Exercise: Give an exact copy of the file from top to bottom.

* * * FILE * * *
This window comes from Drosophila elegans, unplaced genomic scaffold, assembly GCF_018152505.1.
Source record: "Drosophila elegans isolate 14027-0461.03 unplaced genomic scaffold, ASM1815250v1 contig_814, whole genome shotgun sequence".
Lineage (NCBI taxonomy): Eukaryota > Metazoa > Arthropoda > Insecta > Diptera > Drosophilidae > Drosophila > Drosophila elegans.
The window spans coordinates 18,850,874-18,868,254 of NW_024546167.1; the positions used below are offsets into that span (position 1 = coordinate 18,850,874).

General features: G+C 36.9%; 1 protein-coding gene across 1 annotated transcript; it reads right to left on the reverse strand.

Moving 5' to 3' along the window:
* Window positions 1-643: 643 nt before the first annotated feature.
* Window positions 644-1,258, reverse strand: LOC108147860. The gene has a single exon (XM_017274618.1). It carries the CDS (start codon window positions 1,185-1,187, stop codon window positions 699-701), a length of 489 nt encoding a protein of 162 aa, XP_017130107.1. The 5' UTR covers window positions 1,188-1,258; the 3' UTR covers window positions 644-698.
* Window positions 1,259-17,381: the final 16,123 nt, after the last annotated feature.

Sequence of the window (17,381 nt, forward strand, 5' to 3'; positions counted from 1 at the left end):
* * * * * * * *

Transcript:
This window comes from Drosophila elegans, unplaced genomic scaffold, assembly GCF_018152505.1.
Source record: "Drosophila elegans isolate 14027-0461.03 unplaced genomic scaffold, ASM1815250v1 contig_814, whole genome shotgun sequence".
Lineage (NCBI taxonomy): Eukaryota > Metazoa > Arthropoda > Insecta > Diptera > Drosophilidae > Drosophila > Drosophila elegans.
The window spans coordinates 18,850,874-18,868,254 of NW_024546167.1; the positions used below are offsets into that span (position 1 = coordinate 18,850,874).

General features: G+C 36.9%; 1 protein-coding gene across 1 annotated transcript; it reads right to left on the reverse strand.

Moving 5' to 3' along the window:
* Window positions 1-643: 643 nt before the first annotated feature.
* Window positions 644-1,258, reverse strand: LOC108147860. The gene has a single exon (XM_017274618.1). It carries the CDS (start codon window positions 1,185-1,187, stop codon window positions 699-701), a length of 489 nt encoding a protein of 162 aa, XP_017130107.1. The 5' UTR covers window positions 1,188-1,258; the 3' UTR covers window positions 644-698.
* Window positions 1,259-17,381: the final 16,123 nt, after the last annotated feature.

Sequence of the window (17,381 nt, forward strand, 5' to 3'; positions counted from 1 at the left end):